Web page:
I agree with all these thoughts expressed in today’s write up. But I was really hoping for SRT to wade into the waters of truly addressing the issues of adultery and lust. I know that spiritual unfaithfulness, the redeeming work of Christ, the depravity of sin and the faithfulness of God are all important issues. But I’ve been reading SRT for years now and those are covered at length on a regular basis. I had hoped that since this passage was dealing directly with lust and adultery, that there might be some frank discussion about these topics that almost seem taboo among Christian women. The temptations are very real and we make ourselves even more vulnerable to falling if we fail to acknowledge our capacity to sin in these ways and fail to prepare ourselves to face these specific temptations. Truthfully, though I’m sure the author had the best intentions and I see the point of the analogy, using an analogy of cell phones, protection plans etc, seemed to somewhat trivialise a serious and for some, painful topic. I just wonder, is it that this community has never experienced the temptation of lust and adultery and have we never failed (or been victorious) in these struggles? Or is it we consider these matters too private to discuss? Do we fear judgment or feel pressured to keep up appearances? I’m all for discretion and privacy. But surely we could have a real discussion about real matters and still respect the boundaries? Just a few thoughts.

    1. Blinn says:

      I am with you on this Kim. I know it is a big deal. It certainly should not be taken lightly. I just feel like that if what we believe about sin( that sin is sin and there is no level of what sin is worse then another sin) is true, then why are more people not opening up and sharing their testimony. I know I am not the only person who has struggled with this. I am divorced which makes me guilty of adultery on its own, but even before that I did not go into my marriage being completely pure. I did not wait until marriage to be sexually involved with a boy. I am guilty and deserve judgement. I sometimes beat myself up over it even to this day (many years later) and I am overwhelmed with feeling guilt. I know that Gods grace covers all my mistakes, but satin still wants to steal all the glory by making me feel completely alone among other christian believers, as if I am the only one who has failed. There should be glory given to God for healing and restoring, but it seems everyone is too afraid to share about these hard to talk about topics. I wish there were more people who were willing to share about the real issues of adultery and lust so that others, like myself would learn how they have overcome the guilt and how they have learned to be absolutely certain that Gods grace is enough, even for this.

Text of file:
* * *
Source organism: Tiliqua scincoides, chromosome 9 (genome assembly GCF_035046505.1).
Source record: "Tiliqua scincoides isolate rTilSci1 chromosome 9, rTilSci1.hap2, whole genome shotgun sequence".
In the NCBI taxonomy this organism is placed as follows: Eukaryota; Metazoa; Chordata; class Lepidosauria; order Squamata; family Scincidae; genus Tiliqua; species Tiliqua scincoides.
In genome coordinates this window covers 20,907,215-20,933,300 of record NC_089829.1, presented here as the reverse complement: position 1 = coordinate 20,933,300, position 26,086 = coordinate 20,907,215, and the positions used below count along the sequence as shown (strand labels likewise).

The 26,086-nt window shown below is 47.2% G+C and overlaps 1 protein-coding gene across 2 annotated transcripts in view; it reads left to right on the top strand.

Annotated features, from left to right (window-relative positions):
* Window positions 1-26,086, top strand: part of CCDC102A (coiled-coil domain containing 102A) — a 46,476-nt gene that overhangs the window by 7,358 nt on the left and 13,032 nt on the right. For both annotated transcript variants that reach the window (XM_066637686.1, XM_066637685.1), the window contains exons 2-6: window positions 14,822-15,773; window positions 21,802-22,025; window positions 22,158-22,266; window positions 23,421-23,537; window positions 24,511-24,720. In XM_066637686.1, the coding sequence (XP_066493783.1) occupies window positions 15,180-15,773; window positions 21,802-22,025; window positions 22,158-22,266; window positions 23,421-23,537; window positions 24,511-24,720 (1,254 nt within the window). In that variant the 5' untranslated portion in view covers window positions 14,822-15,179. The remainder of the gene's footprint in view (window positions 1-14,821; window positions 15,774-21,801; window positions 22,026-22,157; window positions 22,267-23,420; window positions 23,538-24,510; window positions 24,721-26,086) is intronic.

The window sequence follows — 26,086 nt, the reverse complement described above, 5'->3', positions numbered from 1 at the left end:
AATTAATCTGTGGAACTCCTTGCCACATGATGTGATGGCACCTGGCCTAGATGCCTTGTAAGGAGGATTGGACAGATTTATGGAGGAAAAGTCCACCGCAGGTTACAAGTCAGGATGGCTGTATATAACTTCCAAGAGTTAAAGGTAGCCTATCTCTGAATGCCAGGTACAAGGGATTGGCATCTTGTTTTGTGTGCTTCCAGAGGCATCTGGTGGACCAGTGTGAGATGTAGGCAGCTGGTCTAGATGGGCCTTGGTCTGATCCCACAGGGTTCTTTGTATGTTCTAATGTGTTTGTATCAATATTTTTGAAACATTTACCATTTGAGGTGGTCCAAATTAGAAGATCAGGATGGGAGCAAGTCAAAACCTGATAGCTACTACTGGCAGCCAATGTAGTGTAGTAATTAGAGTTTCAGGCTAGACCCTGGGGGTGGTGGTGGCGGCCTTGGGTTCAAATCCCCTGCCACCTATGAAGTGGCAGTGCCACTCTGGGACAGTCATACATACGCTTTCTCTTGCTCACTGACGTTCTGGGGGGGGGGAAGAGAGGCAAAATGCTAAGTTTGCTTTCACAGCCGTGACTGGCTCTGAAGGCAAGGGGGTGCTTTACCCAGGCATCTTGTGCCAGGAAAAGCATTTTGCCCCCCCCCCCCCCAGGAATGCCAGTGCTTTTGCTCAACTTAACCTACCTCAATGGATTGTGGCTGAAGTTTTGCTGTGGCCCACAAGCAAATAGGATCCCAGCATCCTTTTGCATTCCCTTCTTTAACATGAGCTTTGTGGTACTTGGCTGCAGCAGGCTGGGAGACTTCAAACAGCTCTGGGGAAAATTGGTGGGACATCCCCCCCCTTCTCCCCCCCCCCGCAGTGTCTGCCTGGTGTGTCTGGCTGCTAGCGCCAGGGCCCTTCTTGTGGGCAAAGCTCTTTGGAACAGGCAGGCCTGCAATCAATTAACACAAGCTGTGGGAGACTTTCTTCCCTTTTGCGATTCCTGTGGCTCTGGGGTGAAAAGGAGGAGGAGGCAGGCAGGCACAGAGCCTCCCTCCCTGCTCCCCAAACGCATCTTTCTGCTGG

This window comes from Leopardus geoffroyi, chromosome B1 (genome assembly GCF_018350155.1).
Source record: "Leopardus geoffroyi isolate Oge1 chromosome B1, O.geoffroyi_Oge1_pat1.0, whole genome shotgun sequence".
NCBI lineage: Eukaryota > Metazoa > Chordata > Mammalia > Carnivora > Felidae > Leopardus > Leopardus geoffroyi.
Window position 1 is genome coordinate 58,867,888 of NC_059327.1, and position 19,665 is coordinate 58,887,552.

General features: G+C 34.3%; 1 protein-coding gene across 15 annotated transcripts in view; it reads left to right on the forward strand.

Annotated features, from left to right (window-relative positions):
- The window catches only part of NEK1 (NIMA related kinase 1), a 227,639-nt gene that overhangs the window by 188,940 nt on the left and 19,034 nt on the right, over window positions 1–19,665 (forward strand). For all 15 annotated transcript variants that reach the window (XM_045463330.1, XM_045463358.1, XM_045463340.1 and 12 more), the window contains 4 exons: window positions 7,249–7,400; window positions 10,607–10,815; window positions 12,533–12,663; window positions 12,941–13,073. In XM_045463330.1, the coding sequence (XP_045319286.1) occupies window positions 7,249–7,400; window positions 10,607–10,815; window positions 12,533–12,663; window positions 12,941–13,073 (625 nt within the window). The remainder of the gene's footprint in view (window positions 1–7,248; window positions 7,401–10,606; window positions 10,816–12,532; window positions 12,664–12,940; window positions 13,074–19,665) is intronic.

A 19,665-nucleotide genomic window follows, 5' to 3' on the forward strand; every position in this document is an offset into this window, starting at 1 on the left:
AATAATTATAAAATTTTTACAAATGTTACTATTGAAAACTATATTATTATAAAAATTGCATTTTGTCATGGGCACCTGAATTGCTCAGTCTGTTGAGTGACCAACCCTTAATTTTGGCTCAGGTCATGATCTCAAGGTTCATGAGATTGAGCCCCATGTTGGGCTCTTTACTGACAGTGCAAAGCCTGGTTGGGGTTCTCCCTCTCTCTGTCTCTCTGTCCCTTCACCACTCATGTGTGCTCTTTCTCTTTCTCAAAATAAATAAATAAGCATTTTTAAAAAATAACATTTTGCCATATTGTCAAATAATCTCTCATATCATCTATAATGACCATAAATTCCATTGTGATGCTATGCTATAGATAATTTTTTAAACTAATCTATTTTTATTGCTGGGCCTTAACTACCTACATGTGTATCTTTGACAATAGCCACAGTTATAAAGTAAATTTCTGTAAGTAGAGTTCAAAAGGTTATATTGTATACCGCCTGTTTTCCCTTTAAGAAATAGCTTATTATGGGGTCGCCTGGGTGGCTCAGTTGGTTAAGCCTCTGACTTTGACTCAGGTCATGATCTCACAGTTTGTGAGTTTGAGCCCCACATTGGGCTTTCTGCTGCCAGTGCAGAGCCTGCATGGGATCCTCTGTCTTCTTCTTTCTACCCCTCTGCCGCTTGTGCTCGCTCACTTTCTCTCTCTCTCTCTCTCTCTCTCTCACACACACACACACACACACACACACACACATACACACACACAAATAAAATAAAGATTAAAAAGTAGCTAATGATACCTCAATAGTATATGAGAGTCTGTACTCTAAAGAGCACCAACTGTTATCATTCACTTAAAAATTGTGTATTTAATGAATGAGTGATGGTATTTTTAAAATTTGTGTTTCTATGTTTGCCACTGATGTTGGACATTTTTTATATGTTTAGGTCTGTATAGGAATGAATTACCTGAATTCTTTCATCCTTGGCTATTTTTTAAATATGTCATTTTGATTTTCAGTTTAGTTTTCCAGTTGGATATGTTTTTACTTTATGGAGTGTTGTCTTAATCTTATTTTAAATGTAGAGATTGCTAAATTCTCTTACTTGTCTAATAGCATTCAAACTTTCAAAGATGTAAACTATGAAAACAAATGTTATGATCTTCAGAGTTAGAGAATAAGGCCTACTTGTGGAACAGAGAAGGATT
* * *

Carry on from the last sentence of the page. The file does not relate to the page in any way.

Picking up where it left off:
2. Katie says:


      1. Brooke says:

        Said perfectly.

  4. Jeanna says:

    “Sin is just another name for adultery of the heart”…. That hits me right between my halo and my eyes! How true this is. We can walk around as if we will never do this or that, but all framed as sin, I’ve already committed them.

  5. GinnyB says:

    Karen, God reminds me everyday of the things in my life that I need to change. I hope he never stops. I am aware that we will not reach perfection until we are home. At 68 years old you would think I would have it all together:-) not even close. I feel like we need to work on this everyday, I know myself I will slip back into the old habits if I don’t allow God to change me.

  6. Sarah says:

    This passage hit me right in the gut this morning. How often do I wish that my boyfriend had other attributes? How often do I wish he was more outgoing, cleaner, more adventurous… It is in times of weakness that I think these thoughts, during times when we have disagreements. But is that not a form of adultery? Wishing that he was different… I may not be wishing I had another specific man, but by wishing for different qualities in the man I am dating, I am in a committing adultery by wishing for a DIFFERENT man. I must accept him for who he is, and love him through it, and not try to change him. Or decide that he is not who God called me to love, and leave him – although I do not think this is the case. I have continually prayed for guidance in this relationship; asking God to take this man away if he is not who God had planned. When I struggle with things like this it scares me. I want to love and accept him for who he is. Praying that God will soften and cleanse my heart this morning. That he would take away my desire to control and change.

    1. She Reads Truth says:

      Hi Sarah, thanks so much for being willing to share some of your heart here. We will be praying for you and your relationship, and that God will be glorified in all things! Also, we would encourage you to reach out to a trusted spiritual leader or counselor in your local community. Having someone connected with your local church to process these things with can help so much! So glad to have you here. – Abby, The SRT Team

  7. Karen From Virginia says:

    I need a Savior. Seeing my propensity to sin makes me aware of how much I need a Savior. I can think I’m kinda getting it together in some ways and then in God’s mercy He shows me how evil my heart is. How easily I am bent to jealousy, fear of man, selfishness and others. It’s serious. My only hope is Jesus. Only through Jesus is my boast and hope.
    I love reading of others comments as we see God’s holiness revealed and we desire more of the Lord. How this pleases our God.

  8. Kimberlee says:

    I am not one to normally comment, but I had never looked at adultery in this way. I am very guilty of intentionally sinning. Maybe now that I see this in a different way, I will think more clearly before intentionally sinning.